The Riverside Plan Commission and representatives from the Wexford Development Group will have a special joint meeting with the Landscape Advisory and Preservation commissions on May 12 to discuss future plans for the historic Arcade Building.
A decision to have the special meeting was made after Donald Price of the Wexford Development Group said that it help all parties involved if they could sit down together instead of going back and forth to each meeting. The Wexford Development Group bought the Arcade Building in December for $3.1 million and is hoping to construct a three-story, nine-unit condominium addition onto the east facade of the building at 1 Riverside Road.
“We really can’t start to answer any other questions until we take care of the ordinance issues,” Price said. “A lot of the other questions will be answered once we sit down and figure out a budget, but we can’t do that yet until the ordinance issues are completely dealt with. From a time standpoint, it would be much easier to see all the questions at once instead of making presentations at each meeting every month.”
Price on April 25 displayed an updated, reconfigured development plan to the Plan Commission, and stated that the new layout dealt with questions about additional green areas, a trash enclosure and parking. The retaining wall for the property also will be restored, and the height of the addition will not exceed 38 feet.
“The Preservation Commission had some concerns, but those were before the new diagrams went out,” Riverside Village Manager Kathleen Rush said. “Most of those issues have been dealt with, but this meeting [on May 12] will allow for any other questions to be asked all at once. It is my hope that the developer will be able to present everything to all the parties at the next meeting, and it will save time for everyone.”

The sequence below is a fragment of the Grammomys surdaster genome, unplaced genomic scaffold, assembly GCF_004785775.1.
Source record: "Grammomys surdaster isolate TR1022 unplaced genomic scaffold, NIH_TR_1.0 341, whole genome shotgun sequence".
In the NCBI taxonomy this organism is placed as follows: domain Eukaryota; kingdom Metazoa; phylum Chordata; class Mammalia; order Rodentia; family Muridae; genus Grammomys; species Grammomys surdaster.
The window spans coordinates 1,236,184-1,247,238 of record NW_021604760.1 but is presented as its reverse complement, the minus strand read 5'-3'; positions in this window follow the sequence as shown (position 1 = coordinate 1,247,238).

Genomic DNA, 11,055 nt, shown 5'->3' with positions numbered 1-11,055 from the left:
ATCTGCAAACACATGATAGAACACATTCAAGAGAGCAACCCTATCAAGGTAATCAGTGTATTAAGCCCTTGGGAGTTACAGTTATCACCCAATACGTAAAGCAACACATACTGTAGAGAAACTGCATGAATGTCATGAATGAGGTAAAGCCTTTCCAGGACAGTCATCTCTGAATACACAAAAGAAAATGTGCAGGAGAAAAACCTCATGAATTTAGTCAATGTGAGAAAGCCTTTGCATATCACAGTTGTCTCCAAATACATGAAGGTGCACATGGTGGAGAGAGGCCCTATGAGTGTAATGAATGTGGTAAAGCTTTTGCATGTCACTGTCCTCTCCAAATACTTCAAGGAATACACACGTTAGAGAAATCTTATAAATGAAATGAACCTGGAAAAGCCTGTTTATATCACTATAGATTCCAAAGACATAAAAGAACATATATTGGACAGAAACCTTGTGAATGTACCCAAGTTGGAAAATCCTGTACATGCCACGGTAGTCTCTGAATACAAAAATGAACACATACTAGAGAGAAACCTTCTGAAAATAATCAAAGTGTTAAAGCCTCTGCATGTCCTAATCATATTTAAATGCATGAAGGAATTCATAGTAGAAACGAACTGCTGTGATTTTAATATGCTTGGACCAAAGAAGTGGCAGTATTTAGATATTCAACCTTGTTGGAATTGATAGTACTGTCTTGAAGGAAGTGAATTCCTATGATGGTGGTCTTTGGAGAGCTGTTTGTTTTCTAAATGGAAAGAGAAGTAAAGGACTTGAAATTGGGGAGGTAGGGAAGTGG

The recent drawings show that a portion of the eastern end of the building, which is not part of the original landmark structure, will be demolished to make way for the 12,900-square-foot addition. Three current first-floor tenants?”a financial investment firm, a dry cleaner and a shoe repair shop?”would lose their spaces as a result of the demolition.
The spaces currently housing Grumpy’s Cafe and the Salon Chevrie hair salon appear to be mainly unchanged in the new plan. The proposed demolition plan also calls for the space currently occupied by the Chew Chew Cafe to be opened up to the east along the entire north facade.
The ground floor of the new addition calls for a 958-square-foot commercial space fronting Quincy Street. The rest of the first floor addition will be taken up by an enclosed 15-space parking garage that can be accessed either from Quincy Street or the alley directly east of the property.
The two floors above the parking garage will house a total of nine condos. Drawings of the second floor show three 1-bedroom and two 2-bedroom units, with four more 2-bedroom condos on the third floor.
The facades of the addition will echo the Victorian style of the original 1871 building. A brick ground floor will be topped with a stucco second floor. The third floor is articulated by protruding gabled dormers with rounded-arch windows reminiscent of the window treatments on original building. Two-story square turrets will protrude from the southeast and northeast corners of the facade, lending additional Victorian flavor.
“We’re really at a crossroads right now in the village,” said Karen Layng, chairperson for the Plan Commission. “We encourage and want business in the central district. We don’t want to kill a project, because we’re worry about too many little details. But this is a wonderful building and it is very important to this town.”
Rush also added that it is still too early to speculate when the redevelopment would actually start if all the applications were approved in the coming months.